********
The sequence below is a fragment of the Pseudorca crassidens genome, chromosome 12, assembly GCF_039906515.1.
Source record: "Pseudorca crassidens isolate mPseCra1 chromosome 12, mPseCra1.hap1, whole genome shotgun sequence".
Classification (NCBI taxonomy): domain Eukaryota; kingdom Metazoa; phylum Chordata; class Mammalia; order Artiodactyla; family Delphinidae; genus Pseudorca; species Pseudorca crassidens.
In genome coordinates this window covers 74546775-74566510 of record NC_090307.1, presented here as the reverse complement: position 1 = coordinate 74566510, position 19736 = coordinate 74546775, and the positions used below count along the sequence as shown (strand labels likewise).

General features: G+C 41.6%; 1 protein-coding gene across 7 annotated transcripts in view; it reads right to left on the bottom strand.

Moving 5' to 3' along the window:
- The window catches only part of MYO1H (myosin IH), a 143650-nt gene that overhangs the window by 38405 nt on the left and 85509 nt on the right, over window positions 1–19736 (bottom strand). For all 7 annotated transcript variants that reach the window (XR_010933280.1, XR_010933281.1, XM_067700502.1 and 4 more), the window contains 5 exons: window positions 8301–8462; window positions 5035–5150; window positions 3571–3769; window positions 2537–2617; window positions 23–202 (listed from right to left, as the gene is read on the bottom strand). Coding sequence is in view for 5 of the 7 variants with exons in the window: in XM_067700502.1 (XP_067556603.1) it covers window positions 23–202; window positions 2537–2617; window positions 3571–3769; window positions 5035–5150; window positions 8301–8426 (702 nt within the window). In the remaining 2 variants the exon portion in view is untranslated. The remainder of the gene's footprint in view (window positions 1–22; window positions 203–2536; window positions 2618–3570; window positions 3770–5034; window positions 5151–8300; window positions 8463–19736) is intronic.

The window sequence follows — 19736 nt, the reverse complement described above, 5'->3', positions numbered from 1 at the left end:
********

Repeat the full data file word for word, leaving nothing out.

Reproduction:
The sequence below is a fragment of the Pseudorca crassidens genome, chromosome 12, assembly GCF_039906515.1.
Source record: "Pseudorca crassidens isolate mPseCra1 chromosome 12, mPseCra1.hap1, whole genome shotgun sequence".
Classification (NCBI taxonomy): domain Eukaryota; kingdom Metazoa; phylum Chordata; class Mammalia; order Artiodactyla; family Delphinidae; genus Pseudorca; species Pseudorca crassidens.
In genome coordinates this window covers 74546775-74566510 of record NC_090307.1, presented here as the reverse complement: position 1 = coordinate 74566510, position 19736 = coordinate 74546775, and the positions used below count along the sequence as shown (strand labels likewise).

General features: G+C 41.6%; 1 protein-coding gene across 7 annotated transcripts in view; it reads right to left on the bottom strand.

Moving 5' to 3' along the window:
- The window catches only part of MYO1H (myosin IH), a 143650-nt gene that overhangs the window by 38405 nt on the left and 85509 nt on the right, over window positions 1–19736 (bottom strand). For all 7 annotated transcript variants that reach the window (XR_010933280.1, XR_010933281.1, XM_067700502.1 and 4 more), the window contains 5 exons: window positions 8301–8462; window positions 5035–5150; window positions 3571–3769; window positions 2537–2617; window positions 23–202 (listed from right to left, as the gene is read on the bottom strand). Coding sequence is in view for 5 of the 7 variants with exons in the window: in XM_067700502.1 (XP_067556603.1) it covers window positions 23–202; window positions 2537–2617; window positions 3571–3769; window positions 5035–5150; window positions 8301–8426 (702 nt within the window). In the remaining 2 variants the exon portion in view is untranslated. The remainder of the gene's footprint in view (window positions 1–22; window positions 203–2536; window positions 2618–3570; window positions 3770–5034; window positions 5151–8300; window positions 8463–19736) is intronic.

The window sequence follows — 19736 nt, the reverse complement described above, 5'->3', positions numbered from 1 at the left end: